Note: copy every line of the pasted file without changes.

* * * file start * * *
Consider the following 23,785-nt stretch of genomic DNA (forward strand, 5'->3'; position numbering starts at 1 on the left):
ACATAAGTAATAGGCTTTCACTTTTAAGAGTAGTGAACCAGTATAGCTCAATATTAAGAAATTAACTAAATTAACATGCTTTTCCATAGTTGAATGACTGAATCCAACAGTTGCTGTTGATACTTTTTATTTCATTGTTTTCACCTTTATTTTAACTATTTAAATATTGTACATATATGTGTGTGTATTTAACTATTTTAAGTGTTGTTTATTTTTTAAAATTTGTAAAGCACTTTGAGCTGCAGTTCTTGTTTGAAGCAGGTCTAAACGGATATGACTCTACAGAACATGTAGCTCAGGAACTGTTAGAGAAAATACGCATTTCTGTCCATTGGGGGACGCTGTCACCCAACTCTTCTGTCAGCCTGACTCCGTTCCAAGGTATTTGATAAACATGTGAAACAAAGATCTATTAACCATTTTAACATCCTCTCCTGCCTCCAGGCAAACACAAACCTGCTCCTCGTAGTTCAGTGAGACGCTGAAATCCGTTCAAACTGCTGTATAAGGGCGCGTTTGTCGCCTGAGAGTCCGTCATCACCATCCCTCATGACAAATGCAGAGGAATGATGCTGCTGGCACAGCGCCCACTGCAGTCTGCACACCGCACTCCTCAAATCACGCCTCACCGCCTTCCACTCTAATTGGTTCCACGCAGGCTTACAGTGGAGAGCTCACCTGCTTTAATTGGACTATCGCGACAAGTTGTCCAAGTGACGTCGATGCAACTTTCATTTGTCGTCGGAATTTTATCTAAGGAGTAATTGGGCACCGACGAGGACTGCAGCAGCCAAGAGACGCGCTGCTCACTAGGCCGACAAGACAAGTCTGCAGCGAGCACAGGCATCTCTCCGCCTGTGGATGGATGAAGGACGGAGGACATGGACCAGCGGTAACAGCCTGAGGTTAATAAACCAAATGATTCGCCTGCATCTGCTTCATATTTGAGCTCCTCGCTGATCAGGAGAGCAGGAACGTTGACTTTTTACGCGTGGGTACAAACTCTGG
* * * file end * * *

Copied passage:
Consider the following 23,785-nt stretch of genomic DNA (forward strand, 5'->3'; position numbering starts at 1 on the left):
ACATAAGTAATAGGCTTTCACTTTTAAGAGTAGTGAACCAGTATAGCTCAATATTAAGAAATTAACTAAATTAACATGCTTTTCCATAGTTGAATGACTGAATCCAACAGTTGCTGTTGATACTTTTTATTTCATTGTTTTCACCTTTATTTTAACTATTTAAATATTGTACATATATGTGTGTGTATTTAACTATTTTAAGTGTTGTTTATTTTTTAAAATTTGTAAAGCACTTTGAGCTGCAGTTCTTGTTTGAAGCAGGTCTAAACGGATATGACTCTACAGAACATGTAGCTCAGGAACTGTTAGAGAAAATACGCATTTCTGTCCATTGGGGGACGCTGTCACCCAACTCTTCTGTCAGCCTGACTCCGTTCCAAGGTATTTGATAAACATGTGAAACAAAGATCTATTAACCATTTTAACATCCTCTCCTGCCTCCAGGCAAACACAAACCTGCTCCTCGTAGTTCAGTGAGACGCTGAAATCCGTTCAAACTGCTGTATAAGGGCGCGTTTGTCGCCTGAGAGTCCGTCATCACCATCCCTCATGACAAATGCAGAGGAATGATGCTGCTGGCACAGCGCCCACTGCAGTCTGCACACCGCACTCCTCAAATCACGCCTCACCGCCTTCCACTCTAATTGGTTCCACGCAGGCTTACAGTGGAGAGCTCACCTGCTTTAATTGGACTATCGCGACAAGTTGTCCAAGTGACGTCGATGCAACTTTCATTTGTCGTCGGAATTTTATCTAAGGAGTAATTGGGCACCGACGAGGACTGCAGCAGCCAAGAGACGCGCTGCTCACTAGGCCGACAAGACAAGTCTGCAGCGAGCACAGGCATCTCTCCGCCTGTGGATGGATGAAGGACGGAGGACATGGACCAGCGGTAACAGCCTGAGGTTAATAAACCAAATGATTCGCCTGCATCTGCTTCATATTTGAGCTCCTCGCTGATCAGGAGAGCAGGAACGTTGACTTTTTACGCGTGGGTACAAACTCTGG